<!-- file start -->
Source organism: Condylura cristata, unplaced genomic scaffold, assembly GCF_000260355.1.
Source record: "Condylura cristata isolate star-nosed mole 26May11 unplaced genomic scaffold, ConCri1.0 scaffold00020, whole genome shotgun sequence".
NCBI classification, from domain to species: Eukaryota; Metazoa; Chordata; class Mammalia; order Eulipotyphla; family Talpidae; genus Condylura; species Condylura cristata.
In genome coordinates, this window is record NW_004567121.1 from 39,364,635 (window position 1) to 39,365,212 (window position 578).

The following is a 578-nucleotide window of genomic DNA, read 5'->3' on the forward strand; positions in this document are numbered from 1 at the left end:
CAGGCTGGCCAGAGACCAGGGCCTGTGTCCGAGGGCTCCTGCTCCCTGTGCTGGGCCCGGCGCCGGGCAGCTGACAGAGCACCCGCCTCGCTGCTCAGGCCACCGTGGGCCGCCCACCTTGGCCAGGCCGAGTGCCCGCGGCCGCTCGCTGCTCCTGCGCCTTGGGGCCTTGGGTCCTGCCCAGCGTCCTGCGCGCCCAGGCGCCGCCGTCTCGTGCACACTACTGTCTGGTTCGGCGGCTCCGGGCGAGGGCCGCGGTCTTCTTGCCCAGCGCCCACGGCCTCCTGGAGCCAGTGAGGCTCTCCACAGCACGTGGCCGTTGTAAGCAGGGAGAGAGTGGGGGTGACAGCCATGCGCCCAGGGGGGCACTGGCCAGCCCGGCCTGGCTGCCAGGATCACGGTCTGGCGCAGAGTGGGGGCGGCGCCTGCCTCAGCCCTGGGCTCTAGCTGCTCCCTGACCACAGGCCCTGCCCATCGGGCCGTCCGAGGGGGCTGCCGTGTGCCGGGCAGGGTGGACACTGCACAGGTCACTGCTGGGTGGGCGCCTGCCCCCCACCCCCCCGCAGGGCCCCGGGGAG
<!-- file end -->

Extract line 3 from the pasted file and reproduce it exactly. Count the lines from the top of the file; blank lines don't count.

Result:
NCBI classification, from domain to species: Eukaryota; Metazoa; Chordata; class Mammalia; order Eulipotyphla; family Talpidae; genus Condylura; species Condylura cristata.